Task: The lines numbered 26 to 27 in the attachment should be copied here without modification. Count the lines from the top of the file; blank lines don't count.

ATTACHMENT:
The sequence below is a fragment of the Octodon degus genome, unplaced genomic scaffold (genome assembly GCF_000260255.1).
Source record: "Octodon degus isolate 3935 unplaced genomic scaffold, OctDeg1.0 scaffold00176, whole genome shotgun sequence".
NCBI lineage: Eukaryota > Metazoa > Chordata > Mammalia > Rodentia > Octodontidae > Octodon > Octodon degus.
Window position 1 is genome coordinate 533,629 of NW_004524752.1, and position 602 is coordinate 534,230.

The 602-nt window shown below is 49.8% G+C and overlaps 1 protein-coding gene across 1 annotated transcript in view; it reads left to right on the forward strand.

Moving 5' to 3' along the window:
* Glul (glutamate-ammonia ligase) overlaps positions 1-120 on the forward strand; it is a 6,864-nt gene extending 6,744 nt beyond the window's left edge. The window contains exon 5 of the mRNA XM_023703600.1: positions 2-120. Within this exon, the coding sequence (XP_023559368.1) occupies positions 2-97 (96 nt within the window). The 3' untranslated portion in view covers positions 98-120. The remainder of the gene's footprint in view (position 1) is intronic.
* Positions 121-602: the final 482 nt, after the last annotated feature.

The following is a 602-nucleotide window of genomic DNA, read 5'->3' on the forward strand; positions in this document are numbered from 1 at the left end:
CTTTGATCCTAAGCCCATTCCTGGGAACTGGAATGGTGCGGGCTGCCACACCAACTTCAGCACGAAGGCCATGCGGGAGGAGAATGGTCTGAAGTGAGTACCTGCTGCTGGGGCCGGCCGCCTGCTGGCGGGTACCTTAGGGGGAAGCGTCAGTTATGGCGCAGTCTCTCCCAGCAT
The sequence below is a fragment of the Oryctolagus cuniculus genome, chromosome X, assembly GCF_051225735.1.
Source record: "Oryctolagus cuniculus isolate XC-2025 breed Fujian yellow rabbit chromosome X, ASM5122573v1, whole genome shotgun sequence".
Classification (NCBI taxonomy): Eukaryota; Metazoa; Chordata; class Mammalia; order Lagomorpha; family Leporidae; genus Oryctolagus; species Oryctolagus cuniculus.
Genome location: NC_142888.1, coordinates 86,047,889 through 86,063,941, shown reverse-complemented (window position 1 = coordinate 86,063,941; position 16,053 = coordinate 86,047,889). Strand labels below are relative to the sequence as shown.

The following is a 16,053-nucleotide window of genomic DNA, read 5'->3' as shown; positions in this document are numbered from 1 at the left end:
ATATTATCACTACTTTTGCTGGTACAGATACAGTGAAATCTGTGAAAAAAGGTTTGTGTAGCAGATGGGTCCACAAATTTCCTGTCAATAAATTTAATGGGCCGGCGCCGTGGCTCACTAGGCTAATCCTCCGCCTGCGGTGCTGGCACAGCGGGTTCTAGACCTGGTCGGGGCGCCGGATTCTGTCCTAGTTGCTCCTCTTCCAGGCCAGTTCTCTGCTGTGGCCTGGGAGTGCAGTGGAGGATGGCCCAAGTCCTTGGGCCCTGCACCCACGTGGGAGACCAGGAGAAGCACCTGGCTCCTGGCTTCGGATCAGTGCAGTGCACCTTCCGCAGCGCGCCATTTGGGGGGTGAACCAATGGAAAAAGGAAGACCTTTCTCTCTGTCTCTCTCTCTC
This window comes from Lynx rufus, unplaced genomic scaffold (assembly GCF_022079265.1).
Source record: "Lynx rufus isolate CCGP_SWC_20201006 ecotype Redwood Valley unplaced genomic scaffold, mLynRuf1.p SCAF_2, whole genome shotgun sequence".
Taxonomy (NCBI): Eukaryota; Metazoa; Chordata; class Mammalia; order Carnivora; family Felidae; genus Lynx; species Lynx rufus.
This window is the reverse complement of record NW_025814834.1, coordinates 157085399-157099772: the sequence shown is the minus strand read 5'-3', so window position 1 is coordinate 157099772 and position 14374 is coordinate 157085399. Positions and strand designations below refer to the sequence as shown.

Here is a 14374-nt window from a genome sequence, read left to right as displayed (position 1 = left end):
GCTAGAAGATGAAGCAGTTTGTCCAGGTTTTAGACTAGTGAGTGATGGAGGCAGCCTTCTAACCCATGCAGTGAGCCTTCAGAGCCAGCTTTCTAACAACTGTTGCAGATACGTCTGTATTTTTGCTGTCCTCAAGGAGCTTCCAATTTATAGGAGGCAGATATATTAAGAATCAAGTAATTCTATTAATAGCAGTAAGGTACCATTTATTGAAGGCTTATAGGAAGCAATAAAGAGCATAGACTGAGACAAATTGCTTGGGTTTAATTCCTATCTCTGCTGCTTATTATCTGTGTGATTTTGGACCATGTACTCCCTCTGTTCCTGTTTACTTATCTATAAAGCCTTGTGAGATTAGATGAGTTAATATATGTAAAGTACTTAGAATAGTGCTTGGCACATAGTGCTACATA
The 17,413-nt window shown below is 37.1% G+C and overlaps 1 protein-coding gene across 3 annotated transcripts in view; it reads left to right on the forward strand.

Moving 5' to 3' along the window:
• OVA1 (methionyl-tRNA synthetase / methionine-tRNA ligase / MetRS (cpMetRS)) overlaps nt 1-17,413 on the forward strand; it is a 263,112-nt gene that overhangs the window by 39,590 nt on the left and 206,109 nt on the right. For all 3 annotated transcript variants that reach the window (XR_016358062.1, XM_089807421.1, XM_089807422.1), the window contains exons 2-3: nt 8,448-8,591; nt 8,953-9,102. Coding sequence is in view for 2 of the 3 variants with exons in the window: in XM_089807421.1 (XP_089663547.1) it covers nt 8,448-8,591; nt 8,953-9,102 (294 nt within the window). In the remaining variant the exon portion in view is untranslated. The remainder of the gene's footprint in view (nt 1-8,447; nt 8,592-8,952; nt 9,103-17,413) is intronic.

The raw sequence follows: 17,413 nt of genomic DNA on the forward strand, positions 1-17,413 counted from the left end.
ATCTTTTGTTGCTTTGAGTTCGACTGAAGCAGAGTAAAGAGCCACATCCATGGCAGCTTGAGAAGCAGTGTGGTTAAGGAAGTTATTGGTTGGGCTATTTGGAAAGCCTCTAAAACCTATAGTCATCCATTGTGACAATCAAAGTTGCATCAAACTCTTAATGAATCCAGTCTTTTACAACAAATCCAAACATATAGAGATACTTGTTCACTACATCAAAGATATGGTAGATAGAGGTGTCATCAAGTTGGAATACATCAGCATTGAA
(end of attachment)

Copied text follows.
The raw sequence follows: 17,413 nt of genomic DNA on the forward strand, positions 1-17,413 counted from the left end.
ATCTTTTGTTGCTTTGAGTTCGACTGAAGCAGAGTAAAGAGCCACATCCATGGCAGCTTGAGAAGCAGTGTGGTTAAGGAAGTTATTGGTTGGGCTATTTGGAAAGCCTCTAAAACCTATAGTCATCCATTGTGACAATCAAAGTTGCATCAAACTCTTAATGAATCCAGTCTTTTACAACAAATCCAAACATATAGAGATACTTGTTCACTACATCAAAGATATGGTAGATAGAGGTGTCATCAAGTTGGAATACATCAGCATTGAA